That means authorities need to take preventative and adaptive measures to communicate the timings of rallies and high temperatures to the public through awareness-raising campaigns, the media, and other publicly available channels. “You have to make sure people have that kind of information at hand, which requires a proactive approach from rally organizers and government officials at different levels in all of these different states,” Pillai says. 

Last week, the Indian Health Ministry met with the National Disaster Management Authority to assess how prepared the country was to tackle heatwaves. Both bodies issued advisories with a general list of “do’s” and “don’ts” to prevent serious ailments or death from heatstroke,  including avoiding the sun between noon and 3 p.m., wearing cotton clothes, and ensuring constant rehydration. They also plan to create a central database on heat waves, including collecting data on cases and deaths from heatstroke in each state. 

The Election Commission has also instructed electoral officers in each state to generate awareness around the issue of extreme weather conditions and to take preventative measures to help voters endure the scorching heat as they queue to cast their ballots, with different states issuing their own individual guidelines.

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The experts add that having the right infrastructure is important. “That means having cooling centers and shade provision, and going the extra mile to make sure those arrangements are as thermally comfortable as possible,” says Pillai, in addition to making portable water accessible and distributing O.R.S. hydration to voters in booths.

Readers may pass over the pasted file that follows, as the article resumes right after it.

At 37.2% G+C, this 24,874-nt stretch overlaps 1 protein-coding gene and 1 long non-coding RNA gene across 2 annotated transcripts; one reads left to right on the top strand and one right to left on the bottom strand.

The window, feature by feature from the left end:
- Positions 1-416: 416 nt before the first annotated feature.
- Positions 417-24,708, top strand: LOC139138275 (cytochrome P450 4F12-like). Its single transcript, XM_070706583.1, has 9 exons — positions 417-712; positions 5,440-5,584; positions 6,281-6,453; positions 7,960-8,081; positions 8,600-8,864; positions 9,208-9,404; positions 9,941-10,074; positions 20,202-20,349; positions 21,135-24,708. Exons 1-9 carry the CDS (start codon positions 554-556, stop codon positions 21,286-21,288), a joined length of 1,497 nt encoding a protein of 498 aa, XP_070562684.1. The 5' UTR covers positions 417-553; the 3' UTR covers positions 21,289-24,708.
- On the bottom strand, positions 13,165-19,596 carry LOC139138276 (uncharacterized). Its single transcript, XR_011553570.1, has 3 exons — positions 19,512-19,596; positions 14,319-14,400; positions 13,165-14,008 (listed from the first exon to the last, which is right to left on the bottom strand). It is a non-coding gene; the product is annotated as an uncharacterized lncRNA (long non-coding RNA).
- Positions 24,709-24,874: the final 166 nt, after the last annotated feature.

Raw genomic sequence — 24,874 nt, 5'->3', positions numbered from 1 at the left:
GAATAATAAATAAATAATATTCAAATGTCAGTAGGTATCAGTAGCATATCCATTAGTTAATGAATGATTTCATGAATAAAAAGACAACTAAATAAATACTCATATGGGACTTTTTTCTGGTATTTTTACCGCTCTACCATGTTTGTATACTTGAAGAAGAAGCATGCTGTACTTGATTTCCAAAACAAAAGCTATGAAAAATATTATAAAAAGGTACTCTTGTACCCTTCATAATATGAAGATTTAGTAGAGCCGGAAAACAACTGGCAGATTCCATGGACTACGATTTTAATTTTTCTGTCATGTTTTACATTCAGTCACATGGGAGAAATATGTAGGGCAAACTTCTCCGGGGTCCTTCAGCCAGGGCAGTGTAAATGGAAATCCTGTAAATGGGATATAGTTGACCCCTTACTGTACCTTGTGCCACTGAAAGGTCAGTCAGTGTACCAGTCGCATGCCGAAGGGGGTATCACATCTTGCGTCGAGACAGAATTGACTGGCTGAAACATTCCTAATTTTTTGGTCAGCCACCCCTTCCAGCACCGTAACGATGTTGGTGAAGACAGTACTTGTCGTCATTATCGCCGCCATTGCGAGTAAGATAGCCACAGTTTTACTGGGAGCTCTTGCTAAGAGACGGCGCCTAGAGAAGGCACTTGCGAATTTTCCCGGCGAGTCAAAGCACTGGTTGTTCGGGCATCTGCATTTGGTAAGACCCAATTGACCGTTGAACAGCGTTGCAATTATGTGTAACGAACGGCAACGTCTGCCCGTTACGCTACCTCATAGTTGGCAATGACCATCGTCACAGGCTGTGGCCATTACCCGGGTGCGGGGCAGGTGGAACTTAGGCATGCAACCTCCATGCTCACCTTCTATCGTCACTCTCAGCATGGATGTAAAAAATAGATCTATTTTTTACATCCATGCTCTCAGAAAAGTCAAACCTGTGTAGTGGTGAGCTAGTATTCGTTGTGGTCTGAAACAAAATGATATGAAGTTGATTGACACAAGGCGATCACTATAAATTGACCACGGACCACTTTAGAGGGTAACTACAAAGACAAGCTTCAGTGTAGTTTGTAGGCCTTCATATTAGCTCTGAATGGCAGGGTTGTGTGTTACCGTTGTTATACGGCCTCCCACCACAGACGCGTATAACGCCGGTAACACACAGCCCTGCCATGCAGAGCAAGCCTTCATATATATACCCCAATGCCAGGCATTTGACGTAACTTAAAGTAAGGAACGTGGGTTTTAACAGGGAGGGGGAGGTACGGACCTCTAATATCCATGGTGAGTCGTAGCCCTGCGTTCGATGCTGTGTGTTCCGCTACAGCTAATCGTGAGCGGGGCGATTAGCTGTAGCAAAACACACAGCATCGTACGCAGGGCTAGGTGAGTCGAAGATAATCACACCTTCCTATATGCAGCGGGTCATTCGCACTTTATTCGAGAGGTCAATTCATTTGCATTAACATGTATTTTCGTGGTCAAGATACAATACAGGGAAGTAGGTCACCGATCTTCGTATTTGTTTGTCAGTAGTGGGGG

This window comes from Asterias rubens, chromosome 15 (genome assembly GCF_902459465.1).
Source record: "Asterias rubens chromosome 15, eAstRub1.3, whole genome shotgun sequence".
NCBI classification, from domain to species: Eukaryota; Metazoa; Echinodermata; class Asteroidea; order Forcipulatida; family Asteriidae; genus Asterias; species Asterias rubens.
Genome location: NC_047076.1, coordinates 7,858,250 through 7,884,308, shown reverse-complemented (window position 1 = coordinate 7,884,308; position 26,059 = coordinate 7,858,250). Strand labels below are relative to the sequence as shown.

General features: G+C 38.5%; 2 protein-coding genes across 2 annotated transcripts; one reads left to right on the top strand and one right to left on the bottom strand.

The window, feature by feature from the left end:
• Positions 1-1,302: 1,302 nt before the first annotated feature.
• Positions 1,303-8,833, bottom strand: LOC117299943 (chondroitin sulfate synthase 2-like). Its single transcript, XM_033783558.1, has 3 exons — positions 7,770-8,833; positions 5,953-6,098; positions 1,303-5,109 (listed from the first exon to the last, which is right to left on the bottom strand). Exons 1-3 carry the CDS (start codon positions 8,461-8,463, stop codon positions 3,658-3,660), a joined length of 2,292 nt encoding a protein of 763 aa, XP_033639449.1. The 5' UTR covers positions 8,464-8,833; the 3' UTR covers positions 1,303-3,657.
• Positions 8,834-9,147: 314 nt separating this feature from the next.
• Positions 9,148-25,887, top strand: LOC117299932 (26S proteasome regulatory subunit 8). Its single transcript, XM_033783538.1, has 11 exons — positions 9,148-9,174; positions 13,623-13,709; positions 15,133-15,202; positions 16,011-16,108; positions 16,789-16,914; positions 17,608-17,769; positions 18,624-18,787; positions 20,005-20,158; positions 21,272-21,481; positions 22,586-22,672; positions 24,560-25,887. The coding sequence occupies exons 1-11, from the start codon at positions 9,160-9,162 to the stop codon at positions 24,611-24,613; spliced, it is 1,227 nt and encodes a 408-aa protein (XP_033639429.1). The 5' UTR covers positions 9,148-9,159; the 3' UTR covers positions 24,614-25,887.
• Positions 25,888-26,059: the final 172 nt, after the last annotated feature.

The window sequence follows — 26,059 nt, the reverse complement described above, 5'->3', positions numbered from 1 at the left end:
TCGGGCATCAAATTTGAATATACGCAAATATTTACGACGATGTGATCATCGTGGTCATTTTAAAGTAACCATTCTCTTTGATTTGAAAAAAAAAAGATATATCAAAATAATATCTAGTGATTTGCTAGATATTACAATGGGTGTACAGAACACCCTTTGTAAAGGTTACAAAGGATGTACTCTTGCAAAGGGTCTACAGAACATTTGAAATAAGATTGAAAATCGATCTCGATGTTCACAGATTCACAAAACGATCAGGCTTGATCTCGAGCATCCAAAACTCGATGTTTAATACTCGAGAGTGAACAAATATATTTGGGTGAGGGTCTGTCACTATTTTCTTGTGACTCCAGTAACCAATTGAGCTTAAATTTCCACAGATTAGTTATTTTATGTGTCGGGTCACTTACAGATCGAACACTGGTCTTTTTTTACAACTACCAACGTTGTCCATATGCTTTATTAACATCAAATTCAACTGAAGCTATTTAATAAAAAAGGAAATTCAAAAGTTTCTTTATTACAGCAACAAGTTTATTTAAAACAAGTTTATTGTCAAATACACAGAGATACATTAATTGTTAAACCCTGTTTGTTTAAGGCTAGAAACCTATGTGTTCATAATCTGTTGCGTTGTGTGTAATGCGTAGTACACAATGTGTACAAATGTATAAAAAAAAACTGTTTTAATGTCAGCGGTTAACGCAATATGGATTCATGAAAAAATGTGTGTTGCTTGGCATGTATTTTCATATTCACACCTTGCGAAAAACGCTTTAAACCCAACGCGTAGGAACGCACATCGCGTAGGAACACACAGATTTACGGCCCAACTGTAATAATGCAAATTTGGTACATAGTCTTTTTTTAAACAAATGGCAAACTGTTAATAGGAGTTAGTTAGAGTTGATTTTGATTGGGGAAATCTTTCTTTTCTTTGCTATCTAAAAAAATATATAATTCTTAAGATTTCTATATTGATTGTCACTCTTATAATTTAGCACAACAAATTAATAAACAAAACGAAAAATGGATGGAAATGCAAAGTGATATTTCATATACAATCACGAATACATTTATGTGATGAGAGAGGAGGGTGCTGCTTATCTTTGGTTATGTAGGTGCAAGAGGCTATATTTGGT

Taken more broadly, however, these efforts are part of a larger conversation about heat planning in India—an approach that Pillai stresses should be long-term and sustainable, so that come election time, “it doesn’t take away the possibility of political life and prevents a democracy.”

Will the heat ultimately affect voter turnout?

Despite the hotter temperatures, data from past elections shows heat doesn’t necessarily keep voters away. In fact, the national average voter turnout has consistently risen over the years, from just 45.7% in 1957 to a record-high 67.4% in 2019. 

A study from economists at the University of Kent on climate change and political participation in India, which looked at Assembly elections between 2008 and 2017, further found that while higher temperatures in the year leading up to state elections generally saw a decline in the number of candidates, there was an increase in voter turnout. 

The experts hypothesize that climate effects on farming and agriculture may be responsible for the higher turnout. “High-temperature shocks reduce agricultural output, which drives rural citizens to the polls and it changes how they vote—they make agricultural issues more salient and lead them to elect candidates with an agricultural background,” associate professor Amrit Amirapu, one of the co-authors, told The Indian Express

And the sustained turnout makes preventative measures all the more crucial.

“The best thing to do is [to] have very solidly built guardrails that protect people’s health as they engage in the democratic process,” Pillai says.